An Incomplete List Of Programming Heroes I admire
January 23, 2020
This is a WIP List. These are some people I remembered on top of my head. I will be updating it soon.
This essay will focus on these things:
- What they are good at?
- What have they done?
- What can we learn from them?
- Life lessons
Daniel is the lead author and creator of the CURL project. If you deal with any web-services as a developer or end-user, you must have used his code. Not only does he lead the development of CURL, but he also live-streams his coding sessions for us mere mortals to learn from. His streams are always to the point and are high in educational content.
Daniel is excellent at system programming, C and networking in particular.
We can learn from Daniel is that we can succeed and have a lasting impact if we stick to a goal and purpose long enough and work hard.
Brad currently works with the Go team. In a previous life, he had founded LiveJournal, wrote Memcached and many other free software that he gave away for free. He is probably my personal favorite and it is always nice to see how he approaches programming and his personal life.
He is one of the most accomplished programmers of the recent generation, and he just keeps on writing code that matters and mostly gives it away for free.
Brad also seems like an excellent dad and family man (from his twitter feed) and it is especially inspiring to me as a Dad and family man too.
Antirez is the lead and creator of popular Open Source database Redis. He is a great programmer and very humble in person. I have never learned more from any other programmer that what I learned from him. Just read this blog post and you will understand what I am talking about http://antirez.com/news/124
He writes his code in C “that almost reads like poetry” in Vim. He is very strong in networking, data structures, and algorithms. You can learn more by reading his code and blogs than any other book in the field of system programming. He is also a family man and often advocates having a healthy work-life balance and it is almost inspiring to emulate his journey.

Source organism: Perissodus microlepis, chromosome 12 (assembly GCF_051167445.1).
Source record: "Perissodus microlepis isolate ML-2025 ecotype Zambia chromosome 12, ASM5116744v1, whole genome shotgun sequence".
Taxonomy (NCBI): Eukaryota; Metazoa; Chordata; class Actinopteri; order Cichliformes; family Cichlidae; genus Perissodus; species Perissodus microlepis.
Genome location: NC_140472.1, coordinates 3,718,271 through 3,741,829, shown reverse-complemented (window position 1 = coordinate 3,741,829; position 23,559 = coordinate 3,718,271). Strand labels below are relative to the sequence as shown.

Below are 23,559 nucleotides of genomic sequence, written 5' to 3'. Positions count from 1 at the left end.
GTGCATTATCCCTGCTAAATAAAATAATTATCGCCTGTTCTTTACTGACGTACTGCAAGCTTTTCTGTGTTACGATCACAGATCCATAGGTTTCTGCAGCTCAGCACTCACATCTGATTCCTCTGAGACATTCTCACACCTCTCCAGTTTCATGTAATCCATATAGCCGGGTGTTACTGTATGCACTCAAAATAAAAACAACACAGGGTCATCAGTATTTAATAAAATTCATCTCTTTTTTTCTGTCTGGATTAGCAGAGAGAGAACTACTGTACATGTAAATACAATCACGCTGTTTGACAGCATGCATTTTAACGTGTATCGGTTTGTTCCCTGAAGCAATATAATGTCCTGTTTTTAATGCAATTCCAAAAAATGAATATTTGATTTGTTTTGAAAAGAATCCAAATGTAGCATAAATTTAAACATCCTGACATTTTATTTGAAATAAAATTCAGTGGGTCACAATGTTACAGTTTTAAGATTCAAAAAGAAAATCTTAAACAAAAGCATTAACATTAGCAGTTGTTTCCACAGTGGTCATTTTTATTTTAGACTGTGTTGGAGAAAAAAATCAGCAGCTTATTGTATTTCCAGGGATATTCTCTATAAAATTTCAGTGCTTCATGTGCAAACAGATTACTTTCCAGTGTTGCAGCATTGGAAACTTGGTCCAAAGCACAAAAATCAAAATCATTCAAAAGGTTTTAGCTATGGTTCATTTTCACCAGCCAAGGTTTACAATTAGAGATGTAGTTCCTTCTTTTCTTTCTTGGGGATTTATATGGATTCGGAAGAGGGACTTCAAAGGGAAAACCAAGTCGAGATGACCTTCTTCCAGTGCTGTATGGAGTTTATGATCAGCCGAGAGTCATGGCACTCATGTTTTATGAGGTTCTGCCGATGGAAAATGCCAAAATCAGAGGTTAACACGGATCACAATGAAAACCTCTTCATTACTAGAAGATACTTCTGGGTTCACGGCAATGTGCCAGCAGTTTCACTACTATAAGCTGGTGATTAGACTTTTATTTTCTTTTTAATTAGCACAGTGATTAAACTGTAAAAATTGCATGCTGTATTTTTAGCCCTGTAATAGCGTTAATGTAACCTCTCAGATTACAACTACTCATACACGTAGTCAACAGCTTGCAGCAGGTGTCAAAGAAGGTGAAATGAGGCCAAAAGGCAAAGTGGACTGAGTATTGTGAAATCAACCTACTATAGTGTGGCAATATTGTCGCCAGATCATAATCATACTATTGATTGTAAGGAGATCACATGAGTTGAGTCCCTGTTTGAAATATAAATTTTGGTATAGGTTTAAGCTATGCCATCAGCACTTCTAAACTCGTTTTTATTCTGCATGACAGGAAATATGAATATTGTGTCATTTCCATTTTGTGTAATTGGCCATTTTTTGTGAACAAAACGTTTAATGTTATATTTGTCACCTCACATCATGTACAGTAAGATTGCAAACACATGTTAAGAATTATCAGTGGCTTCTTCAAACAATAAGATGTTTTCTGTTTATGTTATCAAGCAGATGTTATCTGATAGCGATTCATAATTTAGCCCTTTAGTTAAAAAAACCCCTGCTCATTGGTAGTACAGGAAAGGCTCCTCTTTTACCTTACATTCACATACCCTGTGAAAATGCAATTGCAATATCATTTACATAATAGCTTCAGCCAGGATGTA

Game developer of great games like “The Witness”, he is highly opinionated, charismatic and speaks what’s on his mind. He mostly has very good advice about programming and doesn’t hesitate to call a spade a spade. In addition to working on this new game, he has also been writing a new programming language called Jai. It’s a Systems programming language that compiles fast and aims to replace C++ for writing the game engines. He also regularly live-streams his coding sessions, where he sometimes works on the engine and on the compiler.
Listening and reading to him, inspires me to think deeply and work hard on improving my craft.
David Beazely is one of the best teachers of Python in the world. He is like this mad Computer Scientist that just keeps on producing great software and resources regularly and every time he surpasses his past standards that are already very high.
I also relate and learn more from him as he is a Python Guru and Python has been the source of most of my income to date. His enthusiasm and spirit towards programming and Python are infectious and I just love watching his talks.
Raymond as been a Python Core Developer for over a decade or more and is a fantastic Python educator. His talks show his deep knowledge of Python and programming in general. Plus, he is a fantastic speaker. He is probably one of my favorite speakers in any programming language community. People like him are a gift for people like me who are self-taught and can’t afford the costly training materials or courses.
He is probably one of the most gifted systems programmer. Recently, he has been programming a lot in Rust and his talks are always filled with a lot of useful information. I have not done a lot of System Programming in my daily work but it always fancies me, and I am sure going to do more of it in the future.
Guido is simply amazing. His work changed the lives of many people including me. In a world filled with difficult programming languages, he made a simple and powerful programming language that was welcoming and gave me the confidence of implementing my ideas into code. He is not just very technically strong, but he is also a very nice person and is doing a lot for diversity and inclusiveness. He also gave up his BDFL status last year and Python is being run by an elected group of people (core devs).
Python has been the key point in my life. It has provided me with a respectable job and has enabled me to provide for my family. I will always thank Guido for that.